No sew nativity costume – make in 10 minutes

In the past (well, last year’s nursery nativity) I’ve just gone and bought a nativity costume because I just don’t have the time to sew, find patterns, spend a fortune on material and then have it end up looking stupid.  But this year N is a villager in his nativity play.

In his book bag there was a slip:

N – villager.  Needs a long tunic, belt, tea towel and band.

Ok, tea towel and band were easy enough.  I just needed to find a non-musty, non-crumpled one that’s not ‘grey’ from overuse, never to see white again.  And a band – bit of elastic would do fine, so he could just slip it over his head.  It was a shame we’d given away my mum’s old arabic head-dress from her time living in Saudi Arabia as a child.

But a tunic.  I didn’t really want to sew, so I debated using a pillowcase and cutting head and arm holes.  The only problem was getting that on and off.  N’s not as small as he used to be so I didn’t think a pillowcase would fit.

Second idea was a tabard style tunic.  I just needed a long piece of fabric (brown duly bought), fold it over, cut a head hole, pop it over the head and then tie round the waist with a piece of cord (we don’t do belts in our house).

It all was going swimmingly until I cut the hole out. N refused to try it on, so it ended up being too big.  I’d need to get the needle and thread out, and probably would need to sew up some of the sides as well to make it easier to wear.

So I was onto the stand-by idea.  T-shirts as tunics.  N is just about still short enough that I can get away with this.


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I bought a cheap men’s t shirt.  I debated buying the OH’s size then at least it can get used afterwards, but that would have drowned N width-wise, although maybe my brother can squeeze into a small instead.  Just a round neck t-shirt.

There’s no need to cut it, no sewing required.  Just put on, add a belt and the costume is ready.  They’re all in bare feet anyway, and I gave him a long sleeved t-shirt in a similar colour in case he needed an additional layer

It’s brilliant as well – choose different colours for different nativity play characters.

  • Mary – blue t-shirt, add white fabric or tea towel for head-dress.
  • Joseph – brown t-shirt,
  • Villagers / inn keeper / shepherd – t-shirt in brown, beige, darker colours. Or if you can find one with vertical stripes, that would work for a shepherd.
  • Wise men / king – bright jewel colours – just stick or sew on beading or braid to bling up.
  • Angel – white

Obviously if you’re a whizz with a sewing machine*, you could add on additional pieces, like a waist coat over for shepherds, or add an elasticated cinched in waist to make the t-shirt more fitted. But it goes to show that a DIY nativity costume doesn’t have to be a hassle.

You might struggle if your children are tall, but unless they definitely need to the floor costumes, they’ll do the job.

N was happy with his no sew nativity costume, and it cost me less than a fiver.  On stage, he looked fabulous.  It was just the right length, and I was impressed that the elasticated cord I’d tied for his headdress band worked well too.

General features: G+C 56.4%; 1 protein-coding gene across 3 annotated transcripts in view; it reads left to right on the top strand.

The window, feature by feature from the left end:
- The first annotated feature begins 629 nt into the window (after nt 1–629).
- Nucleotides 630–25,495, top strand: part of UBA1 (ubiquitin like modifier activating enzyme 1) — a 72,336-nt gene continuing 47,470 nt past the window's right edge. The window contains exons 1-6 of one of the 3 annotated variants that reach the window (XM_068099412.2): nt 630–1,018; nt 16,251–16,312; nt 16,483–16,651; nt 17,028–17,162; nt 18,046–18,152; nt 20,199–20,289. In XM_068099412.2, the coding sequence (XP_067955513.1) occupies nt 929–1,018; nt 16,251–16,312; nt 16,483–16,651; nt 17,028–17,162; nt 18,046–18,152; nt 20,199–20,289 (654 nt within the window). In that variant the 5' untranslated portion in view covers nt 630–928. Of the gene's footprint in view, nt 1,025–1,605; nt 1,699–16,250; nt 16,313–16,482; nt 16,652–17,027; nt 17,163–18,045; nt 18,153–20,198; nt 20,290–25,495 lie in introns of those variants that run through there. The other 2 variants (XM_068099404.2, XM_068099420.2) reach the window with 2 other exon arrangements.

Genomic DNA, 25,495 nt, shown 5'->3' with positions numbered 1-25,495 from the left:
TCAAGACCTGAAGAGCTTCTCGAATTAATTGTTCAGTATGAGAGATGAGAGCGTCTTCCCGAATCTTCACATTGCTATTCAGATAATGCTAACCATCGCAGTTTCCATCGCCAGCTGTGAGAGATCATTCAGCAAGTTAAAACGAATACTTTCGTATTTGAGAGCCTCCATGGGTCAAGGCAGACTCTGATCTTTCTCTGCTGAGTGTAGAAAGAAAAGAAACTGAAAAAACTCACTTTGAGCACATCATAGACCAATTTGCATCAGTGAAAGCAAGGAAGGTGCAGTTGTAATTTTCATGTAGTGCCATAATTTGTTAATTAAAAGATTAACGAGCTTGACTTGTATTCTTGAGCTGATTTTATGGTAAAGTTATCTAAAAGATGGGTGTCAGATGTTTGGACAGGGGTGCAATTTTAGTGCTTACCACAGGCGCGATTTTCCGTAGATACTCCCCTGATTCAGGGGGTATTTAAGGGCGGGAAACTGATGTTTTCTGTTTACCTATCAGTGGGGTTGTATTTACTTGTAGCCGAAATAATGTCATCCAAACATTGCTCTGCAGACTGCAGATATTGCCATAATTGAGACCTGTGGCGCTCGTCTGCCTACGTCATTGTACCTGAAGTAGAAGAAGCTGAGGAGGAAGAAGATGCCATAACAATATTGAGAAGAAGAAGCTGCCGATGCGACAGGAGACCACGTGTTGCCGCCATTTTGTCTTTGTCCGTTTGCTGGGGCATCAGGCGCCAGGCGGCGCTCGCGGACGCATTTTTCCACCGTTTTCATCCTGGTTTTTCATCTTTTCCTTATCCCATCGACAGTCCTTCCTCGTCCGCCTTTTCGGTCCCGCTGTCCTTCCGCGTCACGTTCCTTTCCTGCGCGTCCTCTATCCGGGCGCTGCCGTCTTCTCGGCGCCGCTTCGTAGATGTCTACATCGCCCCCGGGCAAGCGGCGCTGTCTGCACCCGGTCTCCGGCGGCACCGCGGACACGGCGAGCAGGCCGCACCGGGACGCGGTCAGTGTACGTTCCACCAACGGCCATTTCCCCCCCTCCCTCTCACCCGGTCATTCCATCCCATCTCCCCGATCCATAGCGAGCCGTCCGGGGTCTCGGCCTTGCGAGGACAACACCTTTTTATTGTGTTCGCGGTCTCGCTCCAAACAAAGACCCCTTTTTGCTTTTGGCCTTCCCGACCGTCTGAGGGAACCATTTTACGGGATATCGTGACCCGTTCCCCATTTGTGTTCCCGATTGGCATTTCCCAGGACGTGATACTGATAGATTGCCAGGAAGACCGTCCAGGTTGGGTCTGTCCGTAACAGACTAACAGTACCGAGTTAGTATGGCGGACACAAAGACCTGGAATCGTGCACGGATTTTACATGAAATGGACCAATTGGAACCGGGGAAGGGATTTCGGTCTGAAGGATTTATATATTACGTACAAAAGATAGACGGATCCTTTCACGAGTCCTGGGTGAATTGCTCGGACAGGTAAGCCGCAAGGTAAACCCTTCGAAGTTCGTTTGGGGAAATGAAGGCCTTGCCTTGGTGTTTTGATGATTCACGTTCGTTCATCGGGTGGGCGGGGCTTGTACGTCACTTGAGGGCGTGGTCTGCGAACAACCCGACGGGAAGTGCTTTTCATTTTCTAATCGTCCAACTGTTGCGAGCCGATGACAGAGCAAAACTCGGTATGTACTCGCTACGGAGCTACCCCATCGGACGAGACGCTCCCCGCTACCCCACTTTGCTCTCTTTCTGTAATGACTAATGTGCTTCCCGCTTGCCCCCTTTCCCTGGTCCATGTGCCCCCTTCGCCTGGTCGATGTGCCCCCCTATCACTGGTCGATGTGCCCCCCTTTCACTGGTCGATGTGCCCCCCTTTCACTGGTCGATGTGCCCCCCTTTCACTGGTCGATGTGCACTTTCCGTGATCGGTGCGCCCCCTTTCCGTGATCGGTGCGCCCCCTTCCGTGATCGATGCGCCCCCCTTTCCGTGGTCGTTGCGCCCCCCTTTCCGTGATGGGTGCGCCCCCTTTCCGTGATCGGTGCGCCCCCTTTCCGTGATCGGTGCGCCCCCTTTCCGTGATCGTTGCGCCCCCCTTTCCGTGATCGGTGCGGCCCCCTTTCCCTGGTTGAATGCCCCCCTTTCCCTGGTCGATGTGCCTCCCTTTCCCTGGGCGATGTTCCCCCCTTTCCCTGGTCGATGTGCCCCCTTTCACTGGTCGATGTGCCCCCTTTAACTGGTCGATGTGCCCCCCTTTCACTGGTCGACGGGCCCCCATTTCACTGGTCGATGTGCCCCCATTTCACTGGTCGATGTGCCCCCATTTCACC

If you can’t even do this version, just head to the shops and buy your nativity costumes*, or if you want to make more effort, check out the costume ideas at Rainy Day Mum

What are your children doing for their Christmas performance?  Have you had to make costumes?

Why not take a look at these similar posts.

advent calendar activities
ideal stocking fillers
alternative nativity plays
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  1. Great idea because the supermarket costumes aren’t fire safe. I threw out anything that isn’t fire safe and so using ordinary fabric is a much safer alternative. I am layering and cutting off arms and cutting up the front so I have long waist coats to go over the main tshirt. I am also going to add a bit of bling to the front of the kings waistcoats. A great idea thank you.

    1. Glad to inspire you Elaine. The waistcoats are a good way of making them a bit more interesting. Sounds like the costume will work out really well. Hope the performance goes well, Emma

  2. I will so have to remember this for the day I need it. I usually run to my mums for anything that needs sewing and luckily the school always provide outfits for the kids!

    1. If my mum was still here she’d have been my go to as well. I must learn to use my machine, but most of the time the supermarkets are cheaper anyway.

  3. How cute!! He looks adorable in his position in the nativity. And smart idea to get the Adult T-shirt instead of sewing 🙂

  4. Great costume! Luckily our nursery supply ours so I don’t have to make one but this would be perfect. X

  5. Gorgeous, he is so cute! Great tips there, handy to not have to pull out the sewing machine, I’m good with mine but most aren’t so this is a great post!

  6. Awww he looks fab. We were lucky as the school made all the costumes for our nativity. Boosh lucky me he he.

    1. Yep, I tried for that first. Annoyingly we had a (too small) shepherd costume, and a king’s costume. But no go. Definitely an easy version, and cheaper.

  7. Wow! that’s so cool! 10 mins Diy for his Christmas event show. That’s really impressive and simple. N looks great!

    1. Thanks Ana. Amazing what you can do thinking outside the box. Although definitely easier for smaller children. No idea what I’d do next year once he’s grown a bit

      1. Emma – you’ve just saved my bacon! Thomas needed his wise man costume by yesterday….. bright green t-shirt, some jewelled ribbon and a gold sash I had in the 80’s and job’s a good ‘un!

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